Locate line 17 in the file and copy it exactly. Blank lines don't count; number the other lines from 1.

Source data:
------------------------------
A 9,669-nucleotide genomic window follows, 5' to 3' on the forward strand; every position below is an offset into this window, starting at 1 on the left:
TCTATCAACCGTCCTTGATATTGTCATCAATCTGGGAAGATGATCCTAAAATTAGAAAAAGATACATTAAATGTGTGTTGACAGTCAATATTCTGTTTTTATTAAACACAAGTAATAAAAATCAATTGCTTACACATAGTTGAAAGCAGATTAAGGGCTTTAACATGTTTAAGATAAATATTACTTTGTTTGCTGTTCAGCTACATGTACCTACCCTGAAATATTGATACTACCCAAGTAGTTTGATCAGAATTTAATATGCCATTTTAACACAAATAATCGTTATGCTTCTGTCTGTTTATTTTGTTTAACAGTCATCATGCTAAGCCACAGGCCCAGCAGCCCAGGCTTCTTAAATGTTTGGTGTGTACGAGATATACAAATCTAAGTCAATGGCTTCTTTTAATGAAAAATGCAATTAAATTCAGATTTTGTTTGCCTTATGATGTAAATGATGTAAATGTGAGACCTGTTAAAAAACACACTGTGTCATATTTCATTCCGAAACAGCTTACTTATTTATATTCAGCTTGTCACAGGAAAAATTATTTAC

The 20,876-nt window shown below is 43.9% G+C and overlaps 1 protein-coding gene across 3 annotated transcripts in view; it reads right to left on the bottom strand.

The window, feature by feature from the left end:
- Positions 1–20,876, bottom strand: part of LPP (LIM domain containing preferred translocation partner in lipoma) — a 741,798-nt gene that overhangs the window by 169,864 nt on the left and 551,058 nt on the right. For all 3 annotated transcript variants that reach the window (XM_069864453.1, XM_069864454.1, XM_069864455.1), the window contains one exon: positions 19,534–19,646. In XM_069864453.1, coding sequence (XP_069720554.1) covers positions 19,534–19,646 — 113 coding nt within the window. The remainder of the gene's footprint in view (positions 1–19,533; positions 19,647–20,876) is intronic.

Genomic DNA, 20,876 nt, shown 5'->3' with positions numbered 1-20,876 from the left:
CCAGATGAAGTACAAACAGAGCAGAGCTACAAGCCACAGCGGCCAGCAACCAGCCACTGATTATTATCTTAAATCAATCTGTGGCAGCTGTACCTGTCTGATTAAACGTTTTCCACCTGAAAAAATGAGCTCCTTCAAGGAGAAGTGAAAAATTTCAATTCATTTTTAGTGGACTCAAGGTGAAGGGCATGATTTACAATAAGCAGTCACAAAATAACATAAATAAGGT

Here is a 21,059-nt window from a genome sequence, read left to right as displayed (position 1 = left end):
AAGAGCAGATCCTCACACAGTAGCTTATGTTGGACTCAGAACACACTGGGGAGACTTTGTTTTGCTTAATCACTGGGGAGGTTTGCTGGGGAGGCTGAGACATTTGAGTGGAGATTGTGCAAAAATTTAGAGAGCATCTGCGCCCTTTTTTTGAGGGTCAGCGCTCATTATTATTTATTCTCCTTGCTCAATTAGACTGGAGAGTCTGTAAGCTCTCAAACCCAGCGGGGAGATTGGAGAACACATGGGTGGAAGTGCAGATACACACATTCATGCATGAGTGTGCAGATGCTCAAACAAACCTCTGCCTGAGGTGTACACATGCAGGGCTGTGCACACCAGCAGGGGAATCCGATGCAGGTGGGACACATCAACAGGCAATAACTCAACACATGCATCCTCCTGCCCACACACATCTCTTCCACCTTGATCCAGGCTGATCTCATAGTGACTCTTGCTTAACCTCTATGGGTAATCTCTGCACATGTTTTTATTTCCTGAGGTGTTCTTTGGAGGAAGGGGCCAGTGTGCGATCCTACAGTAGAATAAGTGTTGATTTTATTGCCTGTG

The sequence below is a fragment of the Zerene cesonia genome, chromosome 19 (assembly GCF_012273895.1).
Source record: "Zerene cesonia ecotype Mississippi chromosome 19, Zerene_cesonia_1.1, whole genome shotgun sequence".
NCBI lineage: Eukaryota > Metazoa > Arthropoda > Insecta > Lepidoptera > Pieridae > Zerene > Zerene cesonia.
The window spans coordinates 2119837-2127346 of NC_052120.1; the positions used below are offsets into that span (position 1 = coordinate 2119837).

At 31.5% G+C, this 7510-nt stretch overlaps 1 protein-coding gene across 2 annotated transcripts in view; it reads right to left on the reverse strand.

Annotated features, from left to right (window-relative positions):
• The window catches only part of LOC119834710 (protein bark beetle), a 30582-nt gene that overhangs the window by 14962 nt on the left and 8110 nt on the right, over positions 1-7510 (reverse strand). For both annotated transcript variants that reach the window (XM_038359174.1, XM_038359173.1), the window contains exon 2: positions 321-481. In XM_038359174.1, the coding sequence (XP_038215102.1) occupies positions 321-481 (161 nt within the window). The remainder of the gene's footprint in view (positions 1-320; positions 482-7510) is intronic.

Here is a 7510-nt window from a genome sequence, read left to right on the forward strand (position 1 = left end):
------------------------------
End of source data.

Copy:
Here is a 7510-nt window from a genome sequence, read left to right on the forward strand (position 1 = left end):